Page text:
As great as the food is, we would be remiss not to discuss Chief Mixologist Derek Alexander’s excellent cocktail program. We didn’t ever stop drinking as we made our way through several cocktails and whiskey tastings during our two meals there. Like the food, the drinks are seasonal, and the Root and Rye (Rittenhouse Rye, Cardamaro, old fashioned bitters) was the perfect drink for a hot summer day. As a precursor to root beer, an herbal concoction made with herbs and roots including sarsaparilla, sassafras and birch bark was originally alcoholic. Their drink menu further explained that the “In the 1900’s, the Temperance Movement conspired to take all the fun out of everything, a chemist removed the alcohol … so that coal miners of Pennsylvania could still enjoy it at work.” L&E definitely brings the fun back with their version of Root and Rye:

Chef Wentworth’s modernized take on the ultimate comfort food, the Sloppy Joe, is worth the plane ticket (along with the meatballs). This wild boar sloppy joe served on a very soft brioche bun is strictly a knife and fork affair, lest you are willing to lose any of the tasty meat filling. Crisp fried sage and onion strings added great flavor and texture. The fries cooked in beef fat were the perfect side dish to this updated sandwich.

As for our other entree, the Dry aged Prime New York Strip Steak was as excellent as everything we had already eaten. The pre-sliced steak studded with a fava bean caponata was accompanied by an Oxtail Crepinette (similar to a thick patty) wearing a Pomme Anna “halo” made of crisp fried potato slices. Chicago smartly overturned their ban on goose liver, so as a steak sauce we could never experience here in California, the foie gras bordelaise was a ridiculously delicious rich sauce for the steak and oxtail:

We don’t normally eat dessert, but we had to try their take on the toaster pie: the Sweet Corn Pop Tart served with Old Style Beer(!) Ice Cream. Pastry Chef Jeremy Brutzkus is a genius at bringing savory elements into reworked old time classics. His addition of a brown butter and maple syrup puree, popcorn flavored creme caramel, caramelized sorghum (grass) and saffron oil all worked with the pop tart:

Lastly, we just had to try the Sazerac Twinkie, stuffed with a Sazerac puree and accompanied by a black currant pudding, bitters custard, and Absinthe flavored ice cream. All of the flavors of a Sazerac cocktail were well represented by the different ingredients. We did order a round of Sazeracs to accompany this updated Twinkie — easily the best looking and most flavorful one we have ever eaten:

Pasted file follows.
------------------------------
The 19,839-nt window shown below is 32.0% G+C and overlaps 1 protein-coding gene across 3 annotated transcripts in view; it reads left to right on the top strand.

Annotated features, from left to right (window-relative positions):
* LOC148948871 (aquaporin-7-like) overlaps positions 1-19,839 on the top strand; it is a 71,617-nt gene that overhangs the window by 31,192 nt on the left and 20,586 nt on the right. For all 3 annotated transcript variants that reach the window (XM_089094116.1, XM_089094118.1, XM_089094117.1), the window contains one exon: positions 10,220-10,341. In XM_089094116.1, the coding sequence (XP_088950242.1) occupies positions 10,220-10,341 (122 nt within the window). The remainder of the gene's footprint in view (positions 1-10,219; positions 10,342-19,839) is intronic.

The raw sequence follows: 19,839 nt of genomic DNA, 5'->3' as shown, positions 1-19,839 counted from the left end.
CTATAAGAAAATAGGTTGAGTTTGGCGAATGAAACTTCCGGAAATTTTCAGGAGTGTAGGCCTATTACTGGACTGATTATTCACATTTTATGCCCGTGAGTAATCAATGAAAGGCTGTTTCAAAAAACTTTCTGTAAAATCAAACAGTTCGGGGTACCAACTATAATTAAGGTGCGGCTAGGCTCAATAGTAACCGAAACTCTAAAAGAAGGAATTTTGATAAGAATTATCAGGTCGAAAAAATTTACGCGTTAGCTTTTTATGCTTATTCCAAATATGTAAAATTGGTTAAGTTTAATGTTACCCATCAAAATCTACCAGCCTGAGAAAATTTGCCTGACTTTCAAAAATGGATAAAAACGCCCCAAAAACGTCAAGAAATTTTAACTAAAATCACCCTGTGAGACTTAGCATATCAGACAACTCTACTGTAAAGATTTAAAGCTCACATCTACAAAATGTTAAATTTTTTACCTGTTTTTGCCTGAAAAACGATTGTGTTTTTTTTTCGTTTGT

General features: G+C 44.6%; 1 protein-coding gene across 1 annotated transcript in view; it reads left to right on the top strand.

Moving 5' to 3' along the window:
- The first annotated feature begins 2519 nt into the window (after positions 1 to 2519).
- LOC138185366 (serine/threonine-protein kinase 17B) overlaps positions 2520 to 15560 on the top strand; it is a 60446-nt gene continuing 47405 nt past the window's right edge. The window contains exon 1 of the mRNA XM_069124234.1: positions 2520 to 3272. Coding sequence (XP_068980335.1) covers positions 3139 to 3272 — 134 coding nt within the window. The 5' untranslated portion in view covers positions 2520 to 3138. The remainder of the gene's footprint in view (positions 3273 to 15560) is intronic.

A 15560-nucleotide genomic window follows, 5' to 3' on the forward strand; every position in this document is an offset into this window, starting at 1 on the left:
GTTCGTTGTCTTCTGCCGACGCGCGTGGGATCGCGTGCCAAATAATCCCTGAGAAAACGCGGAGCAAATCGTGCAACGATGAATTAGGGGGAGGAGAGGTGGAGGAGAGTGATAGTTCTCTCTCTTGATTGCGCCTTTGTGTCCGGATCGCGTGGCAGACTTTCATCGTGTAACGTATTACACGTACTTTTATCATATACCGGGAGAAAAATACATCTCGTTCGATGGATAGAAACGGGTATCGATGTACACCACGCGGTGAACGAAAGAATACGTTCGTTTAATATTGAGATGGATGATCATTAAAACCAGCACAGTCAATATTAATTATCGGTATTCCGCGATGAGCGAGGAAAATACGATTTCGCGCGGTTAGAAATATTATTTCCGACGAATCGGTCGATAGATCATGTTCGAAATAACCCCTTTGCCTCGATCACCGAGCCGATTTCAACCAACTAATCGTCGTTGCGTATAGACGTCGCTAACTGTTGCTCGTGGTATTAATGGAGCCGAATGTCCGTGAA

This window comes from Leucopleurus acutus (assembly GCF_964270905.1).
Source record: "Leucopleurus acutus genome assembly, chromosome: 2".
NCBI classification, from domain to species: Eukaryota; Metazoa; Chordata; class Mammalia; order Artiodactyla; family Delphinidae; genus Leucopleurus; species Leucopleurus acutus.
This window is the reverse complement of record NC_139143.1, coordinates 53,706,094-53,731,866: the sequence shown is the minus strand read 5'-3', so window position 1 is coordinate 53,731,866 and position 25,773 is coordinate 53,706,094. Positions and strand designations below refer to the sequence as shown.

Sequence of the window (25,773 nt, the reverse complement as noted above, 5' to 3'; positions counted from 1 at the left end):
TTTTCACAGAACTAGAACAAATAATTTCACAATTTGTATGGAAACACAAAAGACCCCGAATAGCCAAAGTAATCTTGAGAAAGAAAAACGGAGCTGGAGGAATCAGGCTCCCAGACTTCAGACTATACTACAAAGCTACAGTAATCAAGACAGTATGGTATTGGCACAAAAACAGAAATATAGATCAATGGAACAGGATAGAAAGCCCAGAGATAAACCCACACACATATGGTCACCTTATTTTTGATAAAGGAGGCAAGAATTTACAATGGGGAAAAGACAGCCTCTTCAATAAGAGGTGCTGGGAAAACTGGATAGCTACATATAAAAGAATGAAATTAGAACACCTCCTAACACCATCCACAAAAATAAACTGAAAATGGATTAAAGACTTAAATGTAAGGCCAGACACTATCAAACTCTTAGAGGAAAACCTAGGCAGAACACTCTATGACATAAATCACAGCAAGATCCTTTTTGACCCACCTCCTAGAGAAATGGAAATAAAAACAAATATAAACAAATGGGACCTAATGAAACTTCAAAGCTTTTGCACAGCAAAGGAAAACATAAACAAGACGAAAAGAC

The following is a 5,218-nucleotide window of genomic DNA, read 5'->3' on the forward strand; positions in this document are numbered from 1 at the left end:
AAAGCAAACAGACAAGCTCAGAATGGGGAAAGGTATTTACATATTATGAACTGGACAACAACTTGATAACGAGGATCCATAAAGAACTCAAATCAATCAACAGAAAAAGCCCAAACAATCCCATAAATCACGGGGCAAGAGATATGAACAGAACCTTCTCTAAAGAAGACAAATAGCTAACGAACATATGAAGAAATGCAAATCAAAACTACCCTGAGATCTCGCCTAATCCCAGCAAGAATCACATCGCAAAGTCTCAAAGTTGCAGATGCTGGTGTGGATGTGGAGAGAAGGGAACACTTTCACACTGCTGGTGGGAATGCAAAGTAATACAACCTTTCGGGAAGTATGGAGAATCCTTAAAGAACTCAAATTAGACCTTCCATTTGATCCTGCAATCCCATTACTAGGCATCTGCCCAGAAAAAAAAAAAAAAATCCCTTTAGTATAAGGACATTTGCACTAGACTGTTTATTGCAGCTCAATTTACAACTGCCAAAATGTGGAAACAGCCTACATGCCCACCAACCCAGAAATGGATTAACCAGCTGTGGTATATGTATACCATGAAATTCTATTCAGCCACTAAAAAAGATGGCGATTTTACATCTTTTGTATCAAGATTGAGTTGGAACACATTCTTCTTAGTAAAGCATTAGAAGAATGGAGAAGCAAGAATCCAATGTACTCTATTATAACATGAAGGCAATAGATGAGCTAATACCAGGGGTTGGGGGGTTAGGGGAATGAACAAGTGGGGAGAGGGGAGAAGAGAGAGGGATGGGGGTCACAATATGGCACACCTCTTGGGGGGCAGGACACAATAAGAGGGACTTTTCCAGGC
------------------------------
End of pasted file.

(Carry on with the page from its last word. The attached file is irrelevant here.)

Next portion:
A look down the bar of L&E shows the rustic interior with the long bar and small kitchen towards the back. The door at the very back leads to OSB, and the sign proudly proclaims “Rooms, Wines, Liquors” which can all be had at Longman and Eagle (note: we never actually made it to their wine list since we were too busy with cocktails and whiskey):

We have shown the EAT and WHISKEY offerings at Longman and Eagle; the SLEEP part is the six rooms available upstairs. Equally stylish to the restaurant, the rooms are not really for the shy types, as bathrooms are quite prominently displayed behind see-through glass (check out the very cool rooms at the website below).

With excellent food and a bar that is very reasonably priced, Longman & Eagle is definitely the most accessible Michelin-starred restaurant we have ever dined at. It would be great to see this type of restaurant proliferate elsewhere, but at least we know it’s just a plane ride away. Chicago will now be a mandatory stopover for our yearly sojourns to Europe, as our go-to place to drink, eat and drink (and maybe sleep), particularly at Longman & Eagle, conveniently located in Logan’s Square right across the street from the Blue Line stop. (Offsite Bar)

Longman & Eagle on Urbanspoon



2 responses to “Eat Sleep Whiskey is the Mantra at Longman & Eagle

  1. Great post. One of my favorite restaurants in Chicago (I did however leave it out of my Chicago post though).
    Going to follow your blog – always nice to get good foodie posts!

    Keep up the good work.

    • GoGlobe, Thanks so much for the very nice comments. You have some great pictures and writeups in your blog as well. It is always great to virtually meet a fellow world traveling food lover!